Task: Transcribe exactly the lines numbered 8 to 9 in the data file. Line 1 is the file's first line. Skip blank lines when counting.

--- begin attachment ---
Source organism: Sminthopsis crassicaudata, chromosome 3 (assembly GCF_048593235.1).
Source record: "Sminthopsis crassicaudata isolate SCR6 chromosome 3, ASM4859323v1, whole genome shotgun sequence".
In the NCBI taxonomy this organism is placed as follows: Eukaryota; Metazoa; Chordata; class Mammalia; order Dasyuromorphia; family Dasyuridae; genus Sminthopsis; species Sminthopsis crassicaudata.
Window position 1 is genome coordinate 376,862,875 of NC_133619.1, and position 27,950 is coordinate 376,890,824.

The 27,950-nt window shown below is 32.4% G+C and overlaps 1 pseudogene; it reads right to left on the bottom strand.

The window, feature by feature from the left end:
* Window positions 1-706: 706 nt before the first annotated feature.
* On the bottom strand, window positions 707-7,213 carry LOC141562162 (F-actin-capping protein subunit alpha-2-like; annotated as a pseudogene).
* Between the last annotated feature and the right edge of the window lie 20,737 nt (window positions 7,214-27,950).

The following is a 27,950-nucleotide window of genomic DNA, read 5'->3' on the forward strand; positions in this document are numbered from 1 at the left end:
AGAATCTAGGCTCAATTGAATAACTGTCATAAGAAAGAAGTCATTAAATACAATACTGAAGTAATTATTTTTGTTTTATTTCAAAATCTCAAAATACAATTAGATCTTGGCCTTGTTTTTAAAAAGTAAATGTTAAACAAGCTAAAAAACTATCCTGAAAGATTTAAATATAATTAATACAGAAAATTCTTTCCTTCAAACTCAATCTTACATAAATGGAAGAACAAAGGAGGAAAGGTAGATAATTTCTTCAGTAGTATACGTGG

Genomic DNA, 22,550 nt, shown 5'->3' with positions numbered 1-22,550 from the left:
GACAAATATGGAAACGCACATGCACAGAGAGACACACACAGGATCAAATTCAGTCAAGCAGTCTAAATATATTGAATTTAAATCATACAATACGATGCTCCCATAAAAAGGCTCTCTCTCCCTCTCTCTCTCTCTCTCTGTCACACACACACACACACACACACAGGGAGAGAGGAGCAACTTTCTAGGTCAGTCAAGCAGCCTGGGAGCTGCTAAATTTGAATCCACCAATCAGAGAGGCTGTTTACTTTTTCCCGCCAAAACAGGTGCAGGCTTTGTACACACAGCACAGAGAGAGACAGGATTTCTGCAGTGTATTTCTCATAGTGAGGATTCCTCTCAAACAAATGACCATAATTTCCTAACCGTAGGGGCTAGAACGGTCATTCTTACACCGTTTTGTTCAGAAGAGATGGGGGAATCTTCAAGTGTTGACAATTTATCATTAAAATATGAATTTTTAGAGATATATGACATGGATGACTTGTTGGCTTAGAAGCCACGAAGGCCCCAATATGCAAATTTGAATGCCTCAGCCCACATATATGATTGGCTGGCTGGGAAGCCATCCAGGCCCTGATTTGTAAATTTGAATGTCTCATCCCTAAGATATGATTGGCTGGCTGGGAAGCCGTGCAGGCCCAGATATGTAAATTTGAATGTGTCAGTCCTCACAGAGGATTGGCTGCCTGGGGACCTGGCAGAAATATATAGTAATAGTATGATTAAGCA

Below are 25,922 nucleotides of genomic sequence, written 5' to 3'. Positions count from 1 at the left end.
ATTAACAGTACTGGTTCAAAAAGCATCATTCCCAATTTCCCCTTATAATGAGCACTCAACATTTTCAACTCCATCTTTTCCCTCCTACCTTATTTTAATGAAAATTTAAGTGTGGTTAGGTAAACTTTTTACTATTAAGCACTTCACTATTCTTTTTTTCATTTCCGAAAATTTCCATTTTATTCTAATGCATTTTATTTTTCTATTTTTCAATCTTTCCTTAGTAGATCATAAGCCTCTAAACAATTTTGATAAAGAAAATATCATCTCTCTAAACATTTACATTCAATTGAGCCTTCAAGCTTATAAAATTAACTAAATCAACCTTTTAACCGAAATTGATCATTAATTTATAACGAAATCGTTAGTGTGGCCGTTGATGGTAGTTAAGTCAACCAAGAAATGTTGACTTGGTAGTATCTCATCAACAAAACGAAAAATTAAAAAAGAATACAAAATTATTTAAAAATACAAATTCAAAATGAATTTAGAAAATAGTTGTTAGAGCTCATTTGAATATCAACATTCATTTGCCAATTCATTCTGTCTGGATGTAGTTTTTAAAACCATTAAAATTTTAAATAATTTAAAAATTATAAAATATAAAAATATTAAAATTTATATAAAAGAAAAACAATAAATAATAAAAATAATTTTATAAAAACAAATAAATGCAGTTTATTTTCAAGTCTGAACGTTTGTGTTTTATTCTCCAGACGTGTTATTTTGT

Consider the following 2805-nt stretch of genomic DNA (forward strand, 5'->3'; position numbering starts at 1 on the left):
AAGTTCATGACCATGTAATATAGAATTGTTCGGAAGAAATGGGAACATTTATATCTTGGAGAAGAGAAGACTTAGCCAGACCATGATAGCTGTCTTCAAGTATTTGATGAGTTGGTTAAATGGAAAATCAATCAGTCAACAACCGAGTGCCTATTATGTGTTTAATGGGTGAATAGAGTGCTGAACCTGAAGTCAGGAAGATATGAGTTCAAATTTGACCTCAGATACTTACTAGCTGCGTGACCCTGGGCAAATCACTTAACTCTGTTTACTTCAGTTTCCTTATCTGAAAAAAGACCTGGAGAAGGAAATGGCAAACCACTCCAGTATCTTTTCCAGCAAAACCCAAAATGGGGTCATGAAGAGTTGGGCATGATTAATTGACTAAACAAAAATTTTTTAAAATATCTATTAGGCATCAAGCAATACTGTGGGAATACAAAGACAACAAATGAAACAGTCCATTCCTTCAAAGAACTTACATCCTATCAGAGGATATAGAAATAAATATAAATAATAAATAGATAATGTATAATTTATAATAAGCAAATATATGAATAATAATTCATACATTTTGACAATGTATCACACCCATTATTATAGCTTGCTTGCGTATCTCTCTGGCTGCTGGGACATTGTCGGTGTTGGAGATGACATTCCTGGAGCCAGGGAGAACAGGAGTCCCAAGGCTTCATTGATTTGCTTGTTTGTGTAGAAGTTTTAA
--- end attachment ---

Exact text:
* On the bottom strand, window positions 707-7,213 carry LOC141562162 (F-actin-capping protein subunit alpha-2-like; annotated as a pseudogene).
* Between the last annotated feature and the right edge of the window lie 20,737 nt (window positions 7,214-27,950).